>
> 5. Embedded collection
> <field name="myfield" embedded="true">
>     <collection element-type="MyElement"/>
> </field>
> No idea what is expected here .. maybe the same as "serialized"  
> below ?

Embedded refers to the collection itself, not to the elements. So  
there is no explicit mapping of the collection, just the elements of  
the collection. This is the same as number 2, and I believe the  
mapping is incomplete.
>
> 6. Serialised collection
> <field name="myfield" serialized="true">
>     <collection element-type="MyElement"/>
> </field>
> This creates 1 table, with 1 BLOB column for "myfield" to include the
> serialised collection.

I think that serialized="true" has the same semantics as embedded- 
element="true". And the mapping is incomplete.
>
> ================================
>
> Example 3 : PC with PC field
> 1. Basic 1-1
> <field name="myfield" persistence-modifier="persistent"/>
> This creates 2 tables, one for each class, with a FK

Right, and the FK field has to be named for a complete mapping.

<field name="myfield" persistence-modifier="persistent"  
column="OTHER_SIDE_FK"/>

>
> 2. Embedded PC
> <field name="myfield" persistence-modifier="persistent"  
> embedded="true">
> </field>
> This creates 1 table, with all fields of the PC having their own  
> columns in
> the table of the owner PC. Not actually implemented in JPOX (though  
> it will
> be fast to do)

I don't see the difference between this and number 3. You can default  
the values in a non-standard way if you like.
>
> 3. Embedded PC (fully specified)
> <field name="myfield" persistence-modifier="persistent">
>     <embedded>
>         .... (mappings for other PC class)
>     </embedded>
> </field>
> This creates 1 table, with the fields of the other PC having their  
> own columns
> in the table of the owner PC

Right. The embedded element contained in the field element implies  
that the field is embedded in the same table.
>
> 4. Serialised PC
> <field name="myfield" persistence-modifier="persistent"  
> serialised="true"/>
> Not yet implemented. I'd assume we just dump the whole of the PC  
> into a BLOB
> column, but don't see much use for this :-)

Yes, I don't expect an issue. Not having individual fields mapped to  
columns might be a performance advantage but it's otherwise not too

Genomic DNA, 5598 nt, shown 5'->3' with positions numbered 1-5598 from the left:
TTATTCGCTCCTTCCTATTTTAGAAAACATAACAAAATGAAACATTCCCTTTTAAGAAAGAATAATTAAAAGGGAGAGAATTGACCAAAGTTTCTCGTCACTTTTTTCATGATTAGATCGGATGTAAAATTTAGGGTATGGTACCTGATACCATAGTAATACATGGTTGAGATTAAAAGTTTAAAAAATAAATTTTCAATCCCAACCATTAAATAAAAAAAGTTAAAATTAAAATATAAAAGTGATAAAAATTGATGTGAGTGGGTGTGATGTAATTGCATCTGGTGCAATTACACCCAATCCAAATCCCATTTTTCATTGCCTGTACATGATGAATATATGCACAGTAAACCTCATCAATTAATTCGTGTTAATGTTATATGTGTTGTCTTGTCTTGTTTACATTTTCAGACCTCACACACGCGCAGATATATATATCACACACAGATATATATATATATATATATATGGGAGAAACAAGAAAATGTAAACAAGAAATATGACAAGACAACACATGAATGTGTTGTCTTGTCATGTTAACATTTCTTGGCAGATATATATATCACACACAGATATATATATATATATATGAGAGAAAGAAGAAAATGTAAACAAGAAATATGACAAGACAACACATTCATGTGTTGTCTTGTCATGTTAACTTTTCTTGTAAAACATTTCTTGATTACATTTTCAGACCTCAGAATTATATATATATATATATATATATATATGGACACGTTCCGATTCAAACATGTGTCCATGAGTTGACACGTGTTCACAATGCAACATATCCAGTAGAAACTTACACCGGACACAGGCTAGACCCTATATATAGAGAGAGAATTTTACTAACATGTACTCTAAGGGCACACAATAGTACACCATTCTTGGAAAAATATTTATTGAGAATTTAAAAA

useful IMHO.
>
> ================================
>
>
> There are complete details of all of these in the JPOX online docs,  
> showing
> the classes, the MetaData, and the resultant DB schema.
> http://www.jpox.org/docs/1_1/serialised.html
> http://www.jpox.org/docs/1_1/embedded.html
> http://www.jpox.org/docs/1_1/relationships_1_N_collection.html
> http://www.jpox.org/docs/1_1/relationships_1_1.html
>
>
> If there's some misunderstanding above of what the spec wants, I'd  
> rather know
> it now :-)
>
>
>> <spec>
>> The embedded attribute specifies whether the field should be stored
>> as part of the containing instance instead of as its own instance in
>> the datastore. It must be specified or default to "true" for fields
>> of primitive types, wrappers, java.lang, java.math, java.util,
>> collection, map, and array types specified above; and "false"
>> otherwise.
>> </spec>
>>
>
> I'm ok with this statement for all types *except* Collections/Maps.
> Collections/Maps have methods therefore I can't see why they should be
> "embedded" by default - they have methods (that we can mimic in JDOQL)
> therefore we want to query them. Arrays don't have methods (that we  
> can mimic
> in JDOQL) therefore they can be embedded (in a BLOB column). Really  
> depends
> on what "embedded" means at <field> level ... is it serialised or  
> something
> else ?

This is a continuing source of misunderstanding that I'd like to get  
clarified, but it's hard.

In object databases, object-relational databases, and relational  
databases with SQL99 extensions, Collections, Maps, and Arrays are  
complex types that can have their own identity in the database. For  
example a Collection is stored as a Collection type with an object  
identity and references to other objects, whether wrapper types or  
user-defined types.

In pure relational databases, Collections, Maps, and Arrays are not  
stored directly but are only in-memory representations of the  
structures in the database. In JDO we consider these in-memory  
structures to be "embedded" because there's just no place to put them  
in the database. But the elements, keys, and values can be stored in  
the database. Things like Integer, Float etc have columns that store  
the values directly. Things like CartItem have multiple columns to  
represent them.

The only way to store collections of Integer or CartItem in the same  
table as the other fields is to serialize them. If they are stored in  
a join table, they don't need to be serialized. Each of the elements  
can be stored as a row in a join table, because you can have multiple  
rows in the join table that have a foreign key back to the row in the  
primary table where the primitive fields are stored.

It's been on my to-do list for the specification for a while to add  
mapping for arrays, lists, sets, and maps to Chapter 15. This might  
be the time to actually do it.

Craig
>
>
>
> -- 
> Andy
>

Craig Russell
Architect, Sun Java Enterprise System http://java.sun.com/products/jdo
408 276-5638 mailto:Craig.Russell@sun.com
P.S. A good JDO? O, Gasp!